Last words on the core
by John F. Crosby
Just one last word in my discussion with Mark Fischer on the core curriculum. I think it will be my last, because I do not see much to disagree with in his letter to me in the last issue of the Concourse. In fact I agree with him when he says that in trying to improve the core curriculum we need not disparage what has gone before. In my original piece on the core I was making a point of looking for the deficiencies of the core, just as a doctor at a medical exam is looking for signs of sickness. But it is undoubtedly the case that a great deal of serious learning has taken place within the core; what Mark Fischer tells of himself is surely true of others.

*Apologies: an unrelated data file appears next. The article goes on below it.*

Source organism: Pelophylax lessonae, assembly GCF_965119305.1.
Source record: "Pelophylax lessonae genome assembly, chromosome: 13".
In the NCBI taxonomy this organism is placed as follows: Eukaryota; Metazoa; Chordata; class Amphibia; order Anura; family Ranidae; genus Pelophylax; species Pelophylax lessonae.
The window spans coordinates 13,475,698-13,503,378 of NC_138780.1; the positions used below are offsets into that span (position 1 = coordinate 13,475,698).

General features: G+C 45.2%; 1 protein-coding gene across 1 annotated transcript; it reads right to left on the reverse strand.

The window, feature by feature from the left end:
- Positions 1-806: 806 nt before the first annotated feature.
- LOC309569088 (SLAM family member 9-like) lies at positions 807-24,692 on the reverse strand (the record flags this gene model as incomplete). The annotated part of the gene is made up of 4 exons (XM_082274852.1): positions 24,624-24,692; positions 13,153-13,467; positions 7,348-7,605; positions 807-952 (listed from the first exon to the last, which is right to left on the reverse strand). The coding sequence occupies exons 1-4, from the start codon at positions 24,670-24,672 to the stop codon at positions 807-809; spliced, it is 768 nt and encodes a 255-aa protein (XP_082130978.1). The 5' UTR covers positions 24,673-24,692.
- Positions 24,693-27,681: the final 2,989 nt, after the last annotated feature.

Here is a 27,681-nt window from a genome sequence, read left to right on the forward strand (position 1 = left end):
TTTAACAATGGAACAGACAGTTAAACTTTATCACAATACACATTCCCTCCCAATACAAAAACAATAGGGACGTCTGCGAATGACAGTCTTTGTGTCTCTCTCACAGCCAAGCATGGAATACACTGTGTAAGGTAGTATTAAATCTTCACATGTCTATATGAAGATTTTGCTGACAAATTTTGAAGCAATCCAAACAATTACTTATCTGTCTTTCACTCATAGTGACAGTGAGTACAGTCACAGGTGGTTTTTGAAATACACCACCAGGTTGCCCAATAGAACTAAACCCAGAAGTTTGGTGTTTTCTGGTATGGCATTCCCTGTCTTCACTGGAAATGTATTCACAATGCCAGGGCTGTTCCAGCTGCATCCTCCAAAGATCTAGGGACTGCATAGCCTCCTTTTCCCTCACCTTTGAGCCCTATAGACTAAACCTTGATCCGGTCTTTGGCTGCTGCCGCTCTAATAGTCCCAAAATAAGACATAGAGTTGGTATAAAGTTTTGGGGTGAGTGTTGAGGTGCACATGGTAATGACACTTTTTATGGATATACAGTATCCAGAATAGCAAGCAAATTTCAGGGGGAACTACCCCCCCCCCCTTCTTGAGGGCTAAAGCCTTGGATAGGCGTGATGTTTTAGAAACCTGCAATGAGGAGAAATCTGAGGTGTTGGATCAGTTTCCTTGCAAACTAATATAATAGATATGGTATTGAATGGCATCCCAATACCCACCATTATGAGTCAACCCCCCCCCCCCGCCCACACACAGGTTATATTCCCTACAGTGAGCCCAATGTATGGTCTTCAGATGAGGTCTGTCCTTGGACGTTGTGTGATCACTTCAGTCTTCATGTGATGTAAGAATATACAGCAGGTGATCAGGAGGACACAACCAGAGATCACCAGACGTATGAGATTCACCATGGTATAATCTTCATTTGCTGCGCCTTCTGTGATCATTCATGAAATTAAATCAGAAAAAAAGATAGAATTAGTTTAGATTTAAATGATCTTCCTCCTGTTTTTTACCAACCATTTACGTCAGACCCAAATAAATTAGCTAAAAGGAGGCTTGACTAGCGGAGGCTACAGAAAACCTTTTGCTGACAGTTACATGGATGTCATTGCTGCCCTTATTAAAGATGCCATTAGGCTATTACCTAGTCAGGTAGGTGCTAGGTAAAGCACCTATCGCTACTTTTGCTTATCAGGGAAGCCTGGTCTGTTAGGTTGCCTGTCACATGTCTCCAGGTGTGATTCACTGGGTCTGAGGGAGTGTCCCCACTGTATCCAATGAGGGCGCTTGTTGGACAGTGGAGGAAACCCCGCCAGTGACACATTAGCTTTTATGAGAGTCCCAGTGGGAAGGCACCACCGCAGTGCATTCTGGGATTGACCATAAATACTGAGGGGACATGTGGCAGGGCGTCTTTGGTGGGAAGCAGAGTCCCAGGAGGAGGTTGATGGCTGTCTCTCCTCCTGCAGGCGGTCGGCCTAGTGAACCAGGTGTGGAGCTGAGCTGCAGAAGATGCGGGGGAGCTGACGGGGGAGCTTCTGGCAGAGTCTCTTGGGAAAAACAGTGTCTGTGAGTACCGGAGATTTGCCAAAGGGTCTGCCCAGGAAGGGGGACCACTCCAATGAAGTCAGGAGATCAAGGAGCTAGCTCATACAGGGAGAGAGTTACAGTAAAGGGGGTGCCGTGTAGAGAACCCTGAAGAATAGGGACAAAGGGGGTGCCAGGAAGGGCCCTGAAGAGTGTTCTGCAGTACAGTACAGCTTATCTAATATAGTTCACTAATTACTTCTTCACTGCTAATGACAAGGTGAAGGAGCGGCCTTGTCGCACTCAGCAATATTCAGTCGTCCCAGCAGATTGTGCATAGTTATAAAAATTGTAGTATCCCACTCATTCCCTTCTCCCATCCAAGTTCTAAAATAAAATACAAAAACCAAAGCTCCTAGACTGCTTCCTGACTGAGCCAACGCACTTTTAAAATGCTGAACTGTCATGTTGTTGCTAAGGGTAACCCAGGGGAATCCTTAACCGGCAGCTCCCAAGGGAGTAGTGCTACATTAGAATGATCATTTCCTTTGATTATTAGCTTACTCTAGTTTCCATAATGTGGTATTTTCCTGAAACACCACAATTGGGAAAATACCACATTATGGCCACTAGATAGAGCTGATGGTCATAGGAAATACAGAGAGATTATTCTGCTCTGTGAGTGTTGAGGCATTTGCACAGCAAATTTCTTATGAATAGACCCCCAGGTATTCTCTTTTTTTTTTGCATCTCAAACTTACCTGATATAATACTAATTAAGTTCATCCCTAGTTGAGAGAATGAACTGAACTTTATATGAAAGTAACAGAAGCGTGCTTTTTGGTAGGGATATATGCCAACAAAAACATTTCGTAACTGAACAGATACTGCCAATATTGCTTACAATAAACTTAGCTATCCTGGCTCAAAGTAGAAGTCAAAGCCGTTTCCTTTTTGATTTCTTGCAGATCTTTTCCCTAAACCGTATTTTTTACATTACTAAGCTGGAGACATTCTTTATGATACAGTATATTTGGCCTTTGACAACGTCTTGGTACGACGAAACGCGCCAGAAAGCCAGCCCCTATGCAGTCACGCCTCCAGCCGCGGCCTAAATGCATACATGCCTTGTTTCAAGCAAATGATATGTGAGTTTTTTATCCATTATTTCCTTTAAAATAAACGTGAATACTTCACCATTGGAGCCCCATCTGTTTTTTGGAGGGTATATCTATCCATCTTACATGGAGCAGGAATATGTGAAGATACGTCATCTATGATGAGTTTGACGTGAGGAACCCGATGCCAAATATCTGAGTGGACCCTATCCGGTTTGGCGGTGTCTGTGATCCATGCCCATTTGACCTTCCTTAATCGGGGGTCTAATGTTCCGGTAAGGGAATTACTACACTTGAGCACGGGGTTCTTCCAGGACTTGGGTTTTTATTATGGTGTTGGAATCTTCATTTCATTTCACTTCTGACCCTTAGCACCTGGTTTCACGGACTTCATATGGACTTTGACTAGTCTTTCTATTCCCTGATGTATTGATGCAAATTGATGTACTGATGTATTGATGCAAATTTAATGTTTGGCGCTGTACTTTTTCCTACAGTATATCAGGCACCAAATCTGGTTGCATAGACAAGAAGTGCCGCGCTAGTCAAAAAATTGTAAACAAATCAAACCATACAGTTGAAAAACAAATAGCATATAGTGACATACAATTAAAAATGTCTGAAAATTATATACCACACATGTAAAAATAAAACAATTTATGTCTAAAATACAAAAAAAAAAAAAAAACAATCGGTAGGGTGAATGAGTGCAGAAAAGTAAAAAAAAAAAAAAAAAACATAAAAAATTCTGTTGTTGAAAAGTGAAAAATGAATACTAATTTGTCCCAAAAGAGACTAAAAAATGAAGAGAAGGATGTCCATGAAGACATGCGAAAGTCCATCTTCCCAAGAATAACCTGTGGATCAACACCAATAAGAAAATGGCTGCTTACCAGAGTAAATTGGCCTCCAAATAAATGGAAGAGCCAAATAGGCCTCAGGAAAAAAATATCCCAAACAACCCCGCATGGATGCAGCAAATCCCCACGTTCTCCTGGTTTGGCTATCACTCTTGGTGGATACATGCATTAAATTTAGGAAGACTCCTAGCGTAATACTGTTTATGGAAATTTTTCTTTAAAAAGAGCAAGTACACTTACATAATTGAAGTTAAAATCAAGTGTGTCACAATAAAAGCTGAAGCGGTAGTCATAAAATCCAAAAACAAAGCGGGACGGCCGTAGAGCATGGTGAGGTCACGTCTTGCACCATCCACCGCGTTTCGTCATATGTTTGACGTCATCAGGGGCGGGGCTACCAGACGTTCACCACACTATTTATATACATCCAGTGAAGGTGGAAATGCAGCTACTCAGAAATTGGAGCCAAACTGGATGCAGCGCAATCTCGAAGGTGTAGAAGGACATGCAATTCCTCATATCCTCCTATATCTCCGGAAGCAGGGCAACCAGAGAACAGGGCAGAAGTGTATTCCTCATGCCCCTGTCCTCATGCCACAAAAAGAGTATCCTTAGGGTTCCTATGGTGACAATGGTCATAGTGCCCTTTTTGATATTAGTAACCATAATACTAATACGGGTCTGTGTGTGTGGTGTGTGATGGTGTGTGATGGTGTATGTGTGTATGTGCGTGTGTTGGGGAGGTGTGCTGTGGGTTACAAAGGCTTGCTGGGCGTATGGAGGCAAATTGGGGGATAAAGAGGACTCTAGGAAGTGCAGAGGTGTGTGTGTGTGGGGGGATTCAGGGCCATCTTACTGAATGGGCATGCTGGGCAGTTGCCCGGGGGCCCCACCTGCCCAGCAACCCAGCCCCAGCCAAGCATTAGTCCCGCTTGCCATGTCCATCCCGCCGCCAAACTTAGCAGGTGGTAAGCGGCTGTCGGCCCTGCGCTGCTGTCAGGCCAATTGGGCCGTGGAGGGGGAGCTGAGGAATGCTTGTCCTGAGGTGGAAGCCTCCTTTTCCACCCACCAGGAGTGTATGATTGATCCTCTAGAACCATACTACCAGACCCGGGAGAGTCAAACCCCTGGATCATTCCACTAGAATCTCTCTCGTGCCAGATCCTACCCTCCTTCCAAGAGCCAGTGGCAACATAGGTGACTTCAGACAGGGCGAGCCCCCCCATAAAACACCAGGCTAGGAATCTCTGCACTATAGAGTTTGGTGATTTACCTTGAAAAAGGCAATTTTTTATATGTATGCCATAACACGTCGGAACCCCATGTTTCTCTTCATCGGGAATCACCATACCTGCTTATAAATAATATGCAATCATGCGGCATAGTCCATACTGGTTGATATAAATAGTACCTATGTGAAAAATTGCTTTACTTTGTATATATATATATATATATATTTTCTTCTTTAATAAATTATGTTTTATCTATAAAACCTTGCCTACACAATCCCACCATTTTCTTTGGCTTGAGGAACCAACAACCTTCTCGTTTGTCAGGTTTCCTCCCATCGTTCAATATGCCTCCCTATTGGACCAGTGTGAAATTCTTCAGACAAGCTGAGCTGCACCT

I would just say that the core can be made better. It can be revised to give our students more fundamentals and more first principles; it can do better in conveying to them a sense of the unity of all knowledge; it can give them more of the direction that I hear so many of them asking for; it can initiate them more effectively into the heritage of Christian culture. It is clear from our discussion that Mark Fischer and I agree about such potential for growth and improvement.
We will surely also agree on this: it is certainly no disparagement of the present core to say that it, after all the dramatic changes that have occurred in the University and in the student body in the 22 years since the core was established, can now be revised and adapted so as to serve our students better.
John F. Crosby, Professor and Chair of Philosophy